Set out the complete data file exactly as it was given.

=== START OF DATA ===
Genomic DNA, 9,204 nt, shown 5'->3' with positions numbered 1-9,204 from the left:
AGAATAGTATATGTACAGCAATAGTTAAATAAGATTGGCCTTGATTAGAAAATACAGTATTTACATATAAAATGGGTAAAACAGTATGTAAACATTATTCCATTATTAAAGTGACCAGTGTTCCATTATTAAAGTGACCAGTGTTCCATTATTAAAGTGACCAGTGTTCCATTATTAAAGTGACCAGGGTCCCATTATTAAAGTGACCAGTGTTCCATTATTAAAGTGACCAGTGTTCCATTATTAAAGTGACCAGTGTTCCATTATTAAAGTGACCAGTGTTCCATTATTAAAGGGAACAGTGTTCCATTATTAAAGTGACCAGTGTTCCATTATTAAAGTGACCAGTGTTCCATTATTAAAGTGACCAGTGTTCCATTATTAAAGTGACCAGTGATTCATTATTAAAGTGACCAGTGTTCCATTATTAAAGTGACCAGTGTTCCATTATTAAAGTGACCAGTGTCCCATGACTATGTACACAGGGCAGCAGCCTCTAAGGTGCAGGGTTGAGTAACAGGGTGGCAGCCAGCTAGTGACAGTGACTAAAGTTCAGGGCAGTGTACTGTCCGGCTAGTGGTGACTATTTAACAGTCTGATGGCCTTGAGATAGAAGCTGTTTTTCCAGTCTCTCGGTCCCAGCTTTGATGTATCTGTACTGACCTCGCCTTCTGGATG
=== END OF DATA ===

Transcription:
Genomic DNA, 9,204 nt, shown 5'->3' with positions numbered 1-9,204 from the left:
AGAATAGTATATGTACAGCAATAGTTAAATAAGATTGGCCTTGATTAGAAAATACAGTATTTACATATAAAATGGGTAAAACAGTATGTAAACATTATTCCATTATTAAAGTGACCAGTGTTCCATTATTAAAGTGACCAGTGTTCCATTATTAAAGTGACCAGTGTTCCATTATTAAAGTGACCAGGGTCCCATTATTAAAGTGACCAGTGTTCCATTATTAAAGTGACCAGTGTTCCATTATTAAAGTGACCAGTGTTCCATTATTAAAGTGACCAGTGTTCCATTATTAAAGGGAACAGTGTTCCATTATTAAAGTGACCAGTGTTCCATTATTAAAGTGACCAGTGTTCCATTATTAAAGTGACCAGTGTTCCATTATTAAAGTGACCAGTGATTCATTATTAAAGTGACCAGTGTTCCATTATTAAAGTGACCAGTGTTCCATTATTAAAGTGACCAGTGTCCCATGACTATGTACACAGGGCAGCAGCCTCTAAGGTGCAGGGTTGAGTAACAGGGTGGCAGCCAGCTAGTGACAGTGACTAAAGTTCAGGGCAGTGTACTGTCCGGCTAGTGGTGACTATTTAACAGTCTGATGGCCTTGAGATAGAAGCTGTTTTTCCAGTCTCTCGGTCCCAGCTTTGATGTATCTGTACTGACCTCGCCTTCTGGATG